New York State’s current guidance for weddings allows for no more than 50 people at a wedding reception. But a judge recently ruled that a Western New York couple could marry at a venue with 50% capacity—the same rules for indoor restaurants. New York State officials are challenging the judge’s ruling, while simultaneously, New York State is being sued by more than 1,000 wedding venues arguing for the right to be treated the same as restaurants. It is unclear when the guidelines will be updated if at all, leaving guests wondering: “should I go to a wedding during the coronavirus pandemic?”
New York State requires that all public gatherings allow for people to be at least six feet apart and all attendees wear a mask whenever physical distancing isn’t possible.
There are more things to consider, like the regulations in place at the venue and your family’s personal risk level. Understanding the consequences of your decision can help determine whether you should attend the event or choose to stay home.
Consider the amount of travel required to get to the event. Traveling far distances often means coming in contact with many people, especially when utilizing public transportation. If you decide to travel, driving by car is the safest option.
If traveling across state borders, be aware of the COVID-19 infection rate in the state you’re traveling to and your home state. If you live in an area with high rates of COVID-19, it is best to avoid the wedding so you don’t put others at risk.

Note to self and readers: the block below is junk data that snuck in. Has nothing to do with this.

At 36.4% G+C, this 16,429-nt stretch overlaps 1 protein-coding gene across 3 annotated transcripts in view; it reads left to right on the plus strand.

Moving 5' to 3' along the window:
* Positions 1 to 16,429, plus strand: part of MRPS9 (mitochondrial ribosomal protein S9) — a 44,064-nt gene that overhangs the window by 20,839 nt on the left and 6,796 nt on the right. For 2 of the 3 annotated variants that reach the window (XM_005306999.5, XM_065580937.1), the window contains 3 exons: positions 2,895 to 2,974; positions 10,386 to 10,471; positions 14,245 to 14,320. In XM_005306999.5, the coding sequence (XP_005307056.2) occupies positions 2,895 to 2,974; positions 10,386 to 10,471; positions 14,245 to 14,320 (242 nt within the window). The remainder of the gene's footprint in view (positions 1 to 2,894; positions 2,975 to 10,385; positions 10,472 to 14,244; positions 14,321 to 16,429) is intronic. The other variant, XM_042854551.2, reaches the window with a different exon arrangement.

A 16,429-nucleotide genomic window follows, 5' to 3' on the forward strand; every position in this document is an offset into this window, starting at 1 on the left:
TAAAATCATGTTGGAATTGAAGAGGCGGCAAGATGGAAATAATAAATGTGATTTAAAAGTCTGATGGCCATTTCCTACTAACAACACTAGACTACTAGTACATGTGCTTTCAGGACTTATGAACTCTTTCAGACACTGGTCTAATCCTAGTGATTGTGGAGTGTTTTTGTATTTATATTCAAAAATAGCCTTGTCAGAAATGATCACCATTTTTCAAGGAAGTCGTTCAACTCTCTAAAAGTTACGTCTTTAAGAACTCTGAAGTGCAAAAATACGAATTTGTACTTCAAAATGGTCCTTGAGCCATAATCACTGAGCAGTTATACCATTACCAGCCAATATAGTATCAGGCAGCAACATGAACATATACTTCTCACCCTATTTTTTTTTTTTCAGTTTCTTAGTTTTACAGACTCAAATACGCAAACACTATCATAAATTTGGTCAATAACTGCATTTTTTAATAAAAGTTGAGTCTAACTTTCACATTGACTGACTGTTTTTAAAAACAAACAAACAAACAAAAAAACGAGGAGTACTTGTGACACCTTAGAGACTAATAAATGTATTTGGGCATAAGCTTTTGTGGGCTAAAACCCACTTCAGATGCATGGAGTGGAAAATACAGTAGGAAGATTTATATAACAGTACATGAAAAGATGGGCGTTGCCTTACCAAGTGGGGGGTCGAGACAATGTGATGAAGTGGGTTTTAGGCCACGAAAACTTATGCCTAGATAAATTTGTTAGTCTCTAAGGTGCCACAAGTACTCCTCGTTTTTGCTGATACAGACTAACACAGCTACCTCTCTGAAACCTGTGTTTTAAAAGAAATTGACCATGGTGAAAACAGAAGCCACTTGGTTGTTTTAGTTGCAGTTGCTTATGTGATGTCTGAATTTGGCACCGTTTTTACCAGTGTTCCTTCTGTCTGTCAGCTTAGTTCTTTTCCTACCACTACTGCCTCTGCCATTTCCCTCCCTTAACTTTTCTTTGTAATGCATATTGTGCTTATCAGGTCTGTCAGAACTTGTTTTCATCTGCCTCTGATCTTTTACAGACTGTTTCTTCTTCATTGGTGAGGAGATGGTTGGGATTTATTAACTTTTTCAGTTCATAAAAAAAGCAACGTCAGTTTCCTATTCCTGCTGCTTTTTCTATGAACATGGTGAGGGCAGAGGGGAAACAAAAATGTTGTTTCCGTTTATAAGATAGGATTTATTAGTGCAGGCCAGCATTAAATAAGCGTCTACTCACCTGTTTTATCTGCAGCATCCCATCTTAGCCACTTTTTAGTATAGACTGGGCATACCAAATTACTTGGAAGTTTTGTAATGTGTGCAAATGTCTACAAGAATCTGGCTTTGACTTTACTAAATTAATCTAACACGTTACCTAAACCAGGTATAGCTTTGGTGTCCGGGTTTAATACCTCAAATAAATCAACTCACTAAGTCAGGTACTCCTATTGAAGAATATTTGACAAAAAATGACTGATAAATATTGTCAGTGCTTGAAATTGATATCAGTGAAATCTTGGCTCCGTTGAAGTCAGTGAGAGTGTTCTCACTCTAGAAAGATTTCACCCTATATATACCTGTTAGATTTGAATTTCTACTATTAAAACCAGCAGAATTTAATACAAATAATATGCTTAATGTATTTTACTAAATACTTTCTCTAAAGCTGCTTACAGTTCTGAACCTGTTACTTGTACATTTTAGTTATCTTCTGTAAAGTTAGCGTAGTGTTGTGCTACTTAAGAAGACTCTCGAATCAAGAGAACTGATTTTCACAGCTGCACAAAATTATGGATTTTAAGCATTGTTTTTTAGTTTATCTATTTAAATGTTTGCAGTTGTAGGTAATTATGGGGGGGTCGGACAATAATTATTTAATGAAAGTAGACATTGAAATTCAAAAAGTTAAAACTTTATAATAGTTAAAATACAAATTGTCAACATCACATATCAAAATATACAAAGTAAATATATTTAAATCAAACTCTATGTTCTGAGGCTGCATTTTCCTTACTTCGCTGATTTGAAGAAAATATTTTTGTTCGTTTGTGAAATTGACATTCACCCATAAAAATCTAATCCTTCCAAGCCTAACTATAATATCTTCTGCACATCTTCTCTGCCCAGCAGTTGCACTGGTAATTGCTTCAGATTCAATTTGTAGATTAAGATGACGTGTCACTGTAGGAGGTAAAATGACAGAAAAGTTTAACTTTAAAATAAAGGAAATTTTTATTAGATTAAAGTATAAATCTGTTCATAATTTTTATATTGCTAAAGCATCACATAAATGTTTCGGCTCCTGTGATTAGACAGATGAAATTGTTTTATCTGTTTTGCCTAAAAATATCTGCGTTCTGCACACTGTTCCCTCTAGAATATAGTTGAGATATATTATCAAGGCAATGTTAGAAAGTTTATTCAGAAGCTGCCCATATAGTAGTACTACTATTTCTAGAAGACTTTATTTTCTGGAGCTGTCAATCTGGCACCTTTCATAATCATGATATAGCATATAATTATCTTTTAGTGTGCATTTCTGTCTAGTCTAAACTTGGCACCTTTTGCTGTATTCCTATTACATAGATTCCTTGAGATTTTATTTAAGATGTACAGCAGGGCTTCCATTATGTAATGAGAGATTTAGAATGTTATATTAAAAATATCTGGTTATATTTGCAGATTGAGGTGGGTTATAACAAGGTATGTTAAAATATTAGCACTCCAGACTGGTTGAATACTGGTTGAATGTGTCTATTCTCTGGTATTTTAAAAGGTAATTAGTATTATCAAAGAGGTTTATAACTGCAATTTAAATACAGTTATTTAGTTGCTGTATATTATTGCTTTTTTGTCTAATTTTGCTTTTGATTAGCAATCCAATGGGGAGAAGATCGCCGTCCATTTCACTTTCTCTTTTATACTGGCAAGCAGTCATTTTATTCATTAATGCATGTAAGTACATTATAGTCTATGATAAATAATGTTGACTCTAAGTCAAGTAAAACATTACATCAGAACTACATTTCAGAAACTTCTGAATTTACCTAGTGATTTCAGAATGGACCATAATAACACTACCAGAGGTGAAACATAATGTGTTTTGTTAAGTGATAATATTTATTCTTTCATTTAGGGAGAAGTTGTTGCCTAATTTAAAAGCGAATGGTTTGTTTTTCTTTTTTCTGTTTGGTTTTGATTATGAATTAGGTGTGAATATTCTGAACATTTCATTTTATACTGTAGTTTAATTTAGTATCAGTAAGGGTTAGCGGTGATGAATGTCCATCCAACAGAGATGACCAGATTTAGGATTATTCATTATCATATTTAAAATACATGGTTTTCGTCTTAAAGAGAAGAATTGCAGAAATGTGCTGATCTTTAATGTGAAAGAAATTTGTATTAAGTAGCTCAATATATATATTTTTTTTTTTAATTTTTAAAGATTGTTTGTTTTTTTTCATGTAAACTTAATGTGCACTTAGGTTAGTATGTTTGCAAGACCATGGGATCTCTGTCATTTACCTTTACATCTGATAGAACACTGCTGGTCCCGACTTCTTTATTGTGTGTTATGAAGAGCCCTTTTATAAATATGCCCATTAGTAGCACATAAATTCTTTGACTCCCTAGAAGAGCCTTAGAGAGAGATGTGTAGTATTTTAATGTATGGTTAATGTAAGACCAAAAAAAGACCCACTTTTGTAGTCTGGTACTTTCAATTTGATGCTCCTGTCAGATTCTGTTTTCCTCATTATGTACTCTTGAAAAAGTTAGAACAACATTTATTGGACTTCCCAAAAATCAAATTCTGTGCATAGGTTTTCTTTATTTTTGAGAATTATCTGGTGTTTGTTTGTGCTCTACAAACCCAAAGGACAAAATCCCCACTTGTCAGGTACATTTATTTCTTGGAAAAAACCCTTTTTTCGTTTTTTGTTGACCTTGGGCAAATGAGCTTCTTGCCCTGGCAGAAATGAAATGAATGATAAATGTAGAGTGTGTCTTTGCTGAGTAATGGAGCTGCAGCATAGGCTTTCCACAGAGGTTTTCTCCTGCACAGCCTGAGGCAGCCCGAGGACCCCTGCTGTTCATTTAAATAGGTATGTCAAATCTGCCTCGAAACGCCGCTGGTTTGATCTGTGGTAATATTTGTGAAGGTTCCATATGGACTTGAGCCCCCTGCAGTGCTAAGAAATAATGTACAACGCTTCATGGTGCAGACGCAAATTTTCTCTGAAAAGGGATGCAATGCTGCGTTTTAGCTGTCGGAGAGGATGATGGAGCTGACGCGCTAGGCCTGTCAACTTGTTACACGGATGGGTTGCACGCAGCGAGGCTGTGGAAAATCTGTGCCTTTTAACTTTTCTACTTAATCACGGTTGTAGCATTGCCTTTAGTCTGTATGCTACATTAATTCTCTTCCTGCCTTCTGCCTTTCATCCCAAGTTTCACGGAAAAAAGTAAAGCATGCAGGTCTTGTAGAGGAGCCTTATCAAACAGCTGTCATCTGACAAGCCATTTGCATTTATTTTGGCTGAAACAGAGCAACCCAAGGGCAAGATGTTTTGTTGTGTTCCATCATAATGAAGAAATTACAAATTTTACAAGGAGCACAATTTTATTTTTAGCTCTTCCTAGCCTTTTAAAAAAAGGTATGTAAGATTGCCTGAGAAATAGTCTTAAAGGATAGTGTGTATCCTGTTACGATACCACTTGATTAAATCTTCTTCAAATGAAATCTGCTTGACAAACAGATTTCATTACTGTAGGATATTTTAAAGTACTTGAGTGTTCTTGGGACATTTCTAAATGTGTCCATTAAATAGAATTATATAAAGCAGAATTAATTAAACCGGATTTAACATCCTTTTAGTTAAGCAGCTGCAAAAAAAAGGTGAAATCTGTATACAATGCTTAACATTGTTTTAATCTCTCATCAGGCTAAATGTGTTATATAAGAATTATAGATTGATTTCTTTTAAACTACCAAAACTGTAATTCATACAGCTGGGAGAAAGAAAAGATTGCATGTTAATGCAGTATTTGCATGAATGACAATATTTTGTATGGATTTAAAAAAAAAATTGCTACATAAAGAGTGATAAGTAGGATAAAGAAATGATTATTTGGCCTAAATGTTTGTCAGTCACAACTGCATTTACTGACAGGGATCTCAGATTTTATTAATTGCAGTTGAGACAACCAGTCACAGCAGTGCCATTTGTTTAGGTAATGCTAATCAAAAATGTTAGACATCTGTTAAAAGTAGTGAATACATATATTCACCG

Remember, you may have to quarantine for 14 days if you are traveling to a state that is on the New York State travel restriction list.
Consider asking what safety measures the hosts will be taking to protect their guests. In general, smaller, outdoor weddings are safer than large, indoor weddings.
Other precautions that indicate a safer event include:
It’s a good idea to limit alcohol consumption at events during COVID-19. When people consume too much alcohol, they can let their guard down and abandon safety measures like social distancing, mask-wearing, and hand-hygiene. Be honest with yourself about what you will do at an event with many people. Consider whether you’ll be comfortable following health and safety guidelines for the duration of the event.
If you are at high risk of serious illness from COVID-19, or you live with someone who is, it is best to avoid weddings during the pandemic. An underlying condition puts you at greater risk and means taking more precautions to remain safe and healthy.
If you are unsure about your risk, talk with your primary care doctor before deciding to go to a wedding or any other large gathering.
If you decide to attend a wedding or a large gathering, be sure to take all possible safety precautions to protect yourself and those around you.
Stay up-to-date on the spread of COVID-19 with information on symptoms, prevention, vaccine updates, testing, and how you can help.Read the Latest
This year's flu season is more unique that any year before because of COVID-19. Here are the 2020/21 flu season numbers and final flu season numbers for 2019/20.
Read the latest numbers on coronavirus cases in the Finger Lakes and Greater Rochester, as well as local regulations and travel restrictions news.
We launched a specialty center focused on treating a range of esophageal and upper gastrointestinal (GI) conditions, from gastroesophageal reflux disease (GERD) to esophageal cancer.